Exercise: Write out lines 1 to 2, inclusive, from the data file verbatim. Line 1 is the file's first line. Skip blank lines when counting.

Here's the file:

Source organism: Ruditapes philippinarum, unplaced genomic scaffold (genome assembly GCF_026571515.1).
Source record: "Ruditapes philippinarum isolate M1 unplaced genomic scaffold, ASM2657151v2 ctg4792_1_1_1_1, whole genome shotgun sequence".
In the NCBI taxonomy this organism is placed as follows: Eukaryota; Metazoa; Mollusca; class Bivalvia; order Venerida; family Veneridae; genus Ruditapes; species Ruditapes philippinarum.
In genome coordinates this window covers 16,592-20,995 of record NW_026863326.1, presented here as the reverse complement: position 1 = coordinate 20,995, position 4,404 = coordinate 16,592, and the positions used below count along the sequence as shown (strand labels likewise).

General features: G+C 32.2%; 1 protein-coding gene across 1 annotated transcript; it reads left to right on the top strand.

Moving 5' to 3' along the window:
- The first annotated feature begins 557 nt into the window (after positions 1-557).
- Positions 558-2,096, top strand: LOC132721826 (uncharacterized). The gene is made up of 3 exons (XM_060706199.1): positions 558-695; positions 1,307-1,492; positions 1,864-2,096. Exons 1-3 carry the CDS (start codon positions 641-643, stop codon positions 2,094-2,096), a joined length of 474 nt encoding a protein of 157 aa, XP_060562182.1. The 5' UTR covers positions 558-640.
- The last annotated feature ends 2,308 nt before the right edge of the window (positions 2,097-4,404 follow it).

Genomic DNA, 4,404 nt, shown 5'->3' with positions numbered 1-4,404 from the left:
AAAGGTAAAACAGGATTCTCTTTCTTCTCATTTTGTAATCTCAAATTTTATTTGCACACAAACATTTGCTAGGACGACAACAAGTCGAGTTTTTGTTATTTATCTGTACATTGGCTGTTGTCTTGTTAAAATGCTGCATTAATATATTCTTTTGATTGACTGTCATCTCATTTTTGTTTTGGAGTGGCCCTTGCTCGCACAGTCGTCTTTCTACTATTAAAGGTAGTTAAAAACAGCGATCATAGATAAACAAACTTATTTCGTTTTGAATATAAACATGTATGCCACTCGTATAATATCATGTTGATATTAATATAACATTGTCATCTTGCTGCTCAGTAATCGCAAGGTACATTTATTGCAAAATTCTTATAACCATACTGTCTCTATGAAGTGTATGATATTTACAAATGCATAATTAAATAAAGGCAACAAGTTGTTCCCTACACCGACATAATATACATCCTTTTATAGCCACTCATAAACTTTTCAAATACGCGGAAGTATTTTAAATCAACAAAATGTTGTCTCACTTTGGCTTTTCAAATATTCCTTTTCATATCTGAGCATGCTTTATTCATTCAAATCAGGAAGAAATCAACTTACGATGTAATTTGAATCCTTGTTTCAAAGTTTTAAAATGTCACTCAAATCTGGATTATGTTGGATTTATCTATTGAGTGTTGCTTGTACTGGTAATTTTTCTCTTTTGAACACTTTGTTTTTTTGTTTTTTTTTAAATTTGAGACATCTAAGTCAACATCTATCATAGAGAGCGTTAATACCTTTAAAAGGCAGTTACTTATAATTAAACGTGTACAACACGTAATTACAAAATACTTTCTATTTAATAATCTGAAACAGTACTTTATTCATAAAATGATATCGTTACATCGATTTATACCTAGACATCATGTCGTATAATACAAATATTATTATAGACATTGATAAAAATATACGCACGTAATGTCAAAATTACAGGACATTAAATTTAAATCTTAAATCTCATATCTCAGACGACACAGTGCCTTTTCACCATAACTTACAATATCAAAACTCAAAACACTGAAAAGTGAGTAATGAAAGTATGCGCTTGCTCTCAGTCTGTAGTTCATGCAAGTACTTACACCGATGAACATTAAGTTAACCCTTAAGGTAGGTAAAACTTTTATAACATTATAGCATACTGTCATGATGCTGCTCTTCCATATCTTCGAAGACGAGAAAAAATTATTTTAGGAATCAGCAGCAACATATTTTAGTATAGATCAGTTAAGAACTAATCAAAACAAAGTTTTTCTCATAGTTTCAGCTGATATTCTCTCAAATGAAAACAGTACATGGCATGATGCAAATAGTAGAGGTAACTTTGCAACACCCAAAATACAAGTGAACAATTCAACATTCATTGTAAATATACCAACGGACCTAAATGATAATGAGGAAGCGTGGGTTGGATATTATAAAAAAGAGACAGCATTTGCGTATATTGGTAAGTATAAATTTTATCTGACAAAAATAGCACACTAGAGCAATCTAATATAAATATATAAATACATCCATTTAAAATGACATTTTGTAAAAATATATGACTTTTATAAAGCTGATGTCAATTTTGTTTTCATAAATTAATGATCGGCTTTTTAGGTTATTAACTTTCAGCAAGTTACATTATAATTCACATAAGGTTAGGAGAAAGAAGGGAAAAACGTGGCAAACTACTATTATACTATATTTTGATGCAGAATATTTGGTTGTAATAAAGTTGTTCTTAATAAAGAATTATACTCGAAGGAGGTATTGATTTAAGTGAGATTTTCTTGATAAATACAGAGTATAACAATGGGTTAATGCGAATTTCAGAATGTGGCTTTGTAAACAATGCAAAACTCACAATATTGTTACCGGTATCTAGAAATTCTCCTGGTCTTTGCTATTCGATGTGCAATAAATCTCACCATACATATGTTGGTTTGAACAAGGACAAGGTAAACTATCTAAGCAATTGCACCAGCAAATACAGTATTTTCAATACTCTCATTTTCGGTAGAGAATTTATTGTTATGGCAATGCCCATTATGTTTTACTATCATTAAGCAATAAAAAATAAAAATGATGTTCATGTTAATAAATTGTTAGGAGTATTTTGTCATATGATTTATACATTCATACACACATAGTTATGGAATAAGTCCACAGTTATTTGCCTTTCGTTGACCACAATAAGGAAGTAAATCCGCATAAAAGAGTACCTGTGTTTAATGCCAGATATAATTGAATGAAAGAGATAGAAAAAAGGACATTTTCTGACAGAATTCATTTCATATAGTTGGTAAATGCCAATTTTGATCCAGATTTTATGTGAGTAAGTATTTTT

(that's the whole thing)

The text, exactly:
Source organism: Ruditapes philippinarum, unplaced genomic scaffold (genome assembly GCF_026571515.1).
Source record: "Ruditapes philippinarum isolate M1 unplaced genomic scaffold, ASM2657151v2 ctg4792_1_1_1_1, whole genome shotgun sequence".